Within both the industrial and academic laboratory, the coupling of two aryl moieties is a process of significant synthetic use. To achieve such transformations typically requires the use of expensive transition metal catalysts that cannot always be recovered from the reaction mixtures. Consequently, the investigation of biaryl coupling reactions without the requirement for any such catalysts has been of key interest amongst chemists.Throughout the literature, a variety of simple organic molecules have been incorrectly termed as “ligands” or “catalysts” with respect to their role in transition metal-free biaryl coupling reactions. We have discovered that these molecules in fact undergo reaction with a strong base to form an organic electron donor in situ, capable of reducing aryl iodides to their respective radical anions. This reduction can then initiate a cyclic radical reaction mechanism, furnishing the desired biaryl product.A number of key structures, identified through experimental studies, have helped to guide the early theoretical investigations. These allowed the feasibility of the formation of organic electron donors in situ, based on their free energy profiles, to be investigated. The mechanistic understanding gained from these calculations was then applied to rationalise the reactivity of other molecules shown to effectively promote this chemistry. To fully understand the reactivity in this chemistry, the computational application of Marcus Theory was called upon to predict the relative reducing ability of the proposed donor species.Shortcomings of the present protocol for the computational application of Marcus Theory prompted the development of a novel reaction model utilising electron transfer complexes. These complexes more accurately capture the internal reorganisation energy associated with the electron transfer reaction, affording calculated reaction energetics in stronger agreement with experiment.The foundations for the predictive application of this model to identify novel electron donors have been laid. Synthetic routes towards novel electron donor precursors have been identified for future work on this research.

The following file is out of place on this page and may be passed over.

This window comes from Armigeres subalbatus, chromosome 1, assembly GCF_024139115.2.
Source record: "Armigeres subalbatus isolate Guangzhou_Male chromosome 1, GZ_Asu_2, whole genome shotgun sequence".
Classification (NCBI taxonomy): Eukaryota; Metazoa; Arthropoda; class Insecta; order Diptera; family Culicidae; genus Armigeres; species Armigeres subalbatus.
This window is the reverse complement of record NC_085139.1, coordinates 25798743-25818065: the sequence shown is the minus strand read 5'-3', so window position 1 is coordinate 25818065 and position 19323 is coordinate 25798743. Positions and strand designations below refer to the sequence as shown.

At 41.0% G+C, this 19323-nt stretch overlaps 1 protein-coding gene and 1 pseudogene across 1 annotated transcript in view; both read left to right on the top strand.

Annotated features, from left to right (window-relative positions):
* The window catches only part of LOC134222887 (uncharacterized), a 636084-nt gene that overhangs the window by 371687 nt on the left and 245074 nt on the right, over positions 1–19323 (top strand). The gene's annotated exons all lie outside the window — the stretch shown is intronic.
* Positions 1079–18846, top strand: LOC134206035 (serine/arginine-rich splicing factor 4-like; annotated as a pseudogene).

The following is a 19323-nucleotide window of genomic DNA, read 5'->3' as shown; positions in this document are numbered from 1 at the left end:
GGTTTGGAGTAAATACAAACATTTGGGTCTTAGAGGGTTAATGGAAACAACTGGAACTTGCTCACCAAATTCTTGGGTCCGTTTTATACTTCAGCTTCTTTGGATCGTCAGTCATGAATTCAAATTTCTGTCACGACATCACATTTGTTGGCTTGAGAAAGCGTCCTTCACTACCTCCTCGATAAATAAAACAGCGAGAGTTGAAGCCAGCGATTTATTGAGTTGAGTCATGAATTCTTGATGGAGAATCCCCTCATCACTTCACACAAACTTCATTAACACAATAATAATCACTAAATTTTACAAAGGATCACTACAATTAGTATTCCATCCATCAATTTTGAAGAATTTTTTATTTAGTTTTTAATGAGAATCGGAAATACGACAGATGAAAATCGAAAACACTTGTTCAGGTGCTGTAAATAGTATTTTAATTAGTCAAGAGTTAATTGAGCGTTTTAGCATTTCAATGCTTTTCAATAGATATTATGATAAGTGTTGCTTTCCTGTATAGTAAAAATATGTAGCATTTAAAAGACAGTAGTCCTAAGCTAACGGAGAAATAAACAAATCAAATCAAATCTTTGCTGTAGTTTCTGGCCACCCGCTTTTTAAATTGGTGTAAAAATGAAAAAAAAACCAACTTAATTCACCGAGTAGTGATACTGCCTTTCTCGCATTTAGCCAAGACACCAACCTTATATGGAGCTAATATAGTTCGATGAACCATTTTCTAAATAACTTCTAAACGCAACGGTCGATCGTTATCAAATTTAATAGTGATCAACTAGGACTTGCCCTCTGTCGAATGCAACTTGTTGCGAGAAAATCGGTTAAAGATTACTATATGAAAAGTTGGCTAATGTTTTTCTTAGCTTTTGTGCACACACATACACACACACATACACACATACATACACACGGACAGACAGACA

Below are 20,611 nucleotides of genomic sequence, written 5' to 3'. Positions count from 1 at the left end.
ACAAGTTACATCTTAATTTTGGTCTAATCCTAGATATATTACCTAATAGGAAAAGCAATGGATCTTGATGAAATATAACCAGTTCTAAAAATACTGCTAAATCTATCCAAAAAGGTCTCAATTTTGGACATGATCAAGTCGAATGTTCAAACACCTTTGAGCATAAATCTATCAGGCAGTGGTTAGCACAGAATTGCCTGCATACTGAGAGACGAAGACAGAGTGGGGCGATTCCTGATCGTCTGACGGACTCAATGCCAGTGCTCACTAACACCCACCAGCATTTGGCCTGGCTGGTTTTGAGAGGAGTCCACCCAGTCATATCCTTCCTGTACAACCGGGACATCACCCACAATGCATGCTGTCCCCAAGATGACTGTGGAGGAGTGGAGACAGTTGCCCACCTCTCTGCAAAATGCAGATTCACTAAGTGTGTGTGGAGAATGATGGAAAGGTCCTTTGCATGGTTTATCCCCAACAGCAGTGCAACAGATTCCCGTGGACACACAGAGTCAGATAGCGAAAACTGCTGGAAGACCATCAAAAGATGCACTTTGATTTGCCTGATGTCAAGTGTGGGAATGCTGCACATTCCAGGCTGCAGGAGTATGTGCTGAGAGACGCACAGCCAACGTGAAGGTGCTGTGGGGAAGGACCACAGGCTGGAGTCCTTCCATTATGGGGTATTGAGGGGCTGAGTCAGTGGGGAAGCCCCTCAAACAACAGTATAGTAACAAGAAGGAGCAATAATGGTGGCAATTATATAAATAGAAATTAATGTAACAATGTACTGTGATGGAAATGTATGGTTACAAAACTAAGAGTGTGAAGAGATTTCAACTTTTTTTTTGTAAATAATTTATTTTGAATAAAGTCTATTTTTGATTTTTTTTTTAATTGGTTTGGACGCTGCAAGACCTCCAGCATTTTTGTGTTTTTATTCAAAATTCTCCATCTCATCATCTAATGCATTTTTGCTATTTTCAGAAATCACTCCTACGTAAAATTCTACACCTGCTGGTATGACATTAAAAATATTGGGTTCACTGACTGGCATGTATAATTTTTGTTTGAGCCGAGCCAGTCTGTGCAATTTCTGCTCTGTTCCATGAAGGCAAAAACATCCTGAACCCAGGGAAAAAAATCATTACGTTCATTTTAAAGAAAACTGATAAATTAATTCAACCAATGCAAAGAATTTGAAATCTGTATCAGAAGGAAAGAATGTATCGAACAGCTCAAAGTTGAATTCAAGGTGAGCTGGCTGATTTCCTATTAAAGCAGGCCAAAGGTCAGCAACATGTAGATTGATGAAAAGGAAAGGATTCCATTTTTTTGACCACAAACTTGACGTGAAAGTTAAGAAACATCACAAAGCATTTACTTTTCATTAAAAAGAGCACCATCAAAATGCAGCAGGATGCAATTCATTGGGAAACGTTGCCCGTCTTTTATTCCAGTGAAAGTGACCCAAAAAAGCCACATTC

|Date of Award||1 Apr 2016|
- University Of Strathclyde
|Sponsors||EPSRC (Engineering and Physical Sciences Research Council)|
|Supervisor||Christopher Tuttle (Supervisor) & John Murphy (Supervisor)|